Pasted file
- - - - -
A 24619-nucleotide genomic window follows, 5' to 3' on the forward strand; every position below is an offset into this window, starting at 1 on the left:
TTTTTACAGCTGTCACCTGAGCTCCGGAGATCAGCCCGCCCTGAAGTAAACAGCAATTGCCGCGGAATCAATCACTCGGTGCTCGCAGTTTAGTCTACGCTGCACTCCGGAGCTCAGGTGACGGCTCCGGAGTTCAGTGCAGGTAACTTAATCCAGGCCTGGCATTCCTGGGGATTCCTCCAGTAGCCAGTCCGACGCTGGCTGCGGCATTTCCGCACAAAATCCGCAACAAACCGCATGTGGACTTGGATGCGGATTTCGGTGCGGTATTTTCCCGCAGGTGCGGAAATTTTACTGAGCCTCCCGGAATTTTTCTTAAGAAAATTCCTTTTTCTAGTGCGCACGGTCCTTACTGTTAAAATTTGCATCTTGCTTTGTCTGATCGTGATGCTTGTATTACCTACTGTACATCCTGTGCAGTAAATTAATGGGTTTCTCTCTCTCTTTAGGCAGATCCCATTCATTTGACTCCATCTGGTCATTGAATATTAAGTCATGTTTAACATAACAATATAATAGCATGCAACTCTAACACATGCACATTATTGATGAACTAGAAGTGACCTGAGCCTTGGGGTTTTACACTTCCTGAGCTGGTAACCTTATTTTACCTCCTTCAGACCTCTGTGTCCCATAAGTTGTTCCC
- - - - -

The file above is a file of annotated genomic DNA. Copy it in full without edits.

A 24619-nucleotide genomic window follows, 5' to 3' on the forward strand; every position below is an offset into this window, starting at 1 on the left:
TTTTTACAGCTGTCACCTGAGCTCCGGAGATCAGCCCGCCCTGAAGTAAACAGCAATTGCCGCGGAATCAATCACTCGGTGCTCGCAGTTTAGTCTACGCTGCACTCCGGAGCTCAGGTGACGGCTCCGGAGTTCAGTGCAGGTAACTTAATCCAGGCCTGGCATTCCTGGGGATTCCTCCAGTAGCCAGTCCGACGCTGGCTGCGGCATTTCCGCACAAAATCCGCAACAAACCGCATGTGGACTTGGATGCGGATTTCGGTGCGGTATTTTCCCGCAGGTGCGGAAATTTTACTGAGCCTCCCGGAATTTTTCTTAAGAAAATTCCTTTTTCTAGTGCGCACGGTCCTTACTGTTAAAATTTGCATCTTGCTTTGTCTGATCGTGATGCTTGTATTACCTACTGTACATCCTGTGCAGTAAATTAATGGGTTTCTCTCTCTCTTTAGGCAGATCCCATTCATTTGACTCCATCTGGTCATTGAATATTAAGTCATGTTTAACATAACAATATAATAGCATGCAACTCTAACACATGCACATTATTGATGAACTAGAAGTGACCTGAGCCTTGGGGTTTTACACTTCCTGAGCTGGTAACCTTATTTTACCTCCTTCAGACCTCTGTGTCCCATAAGTTGTTCCC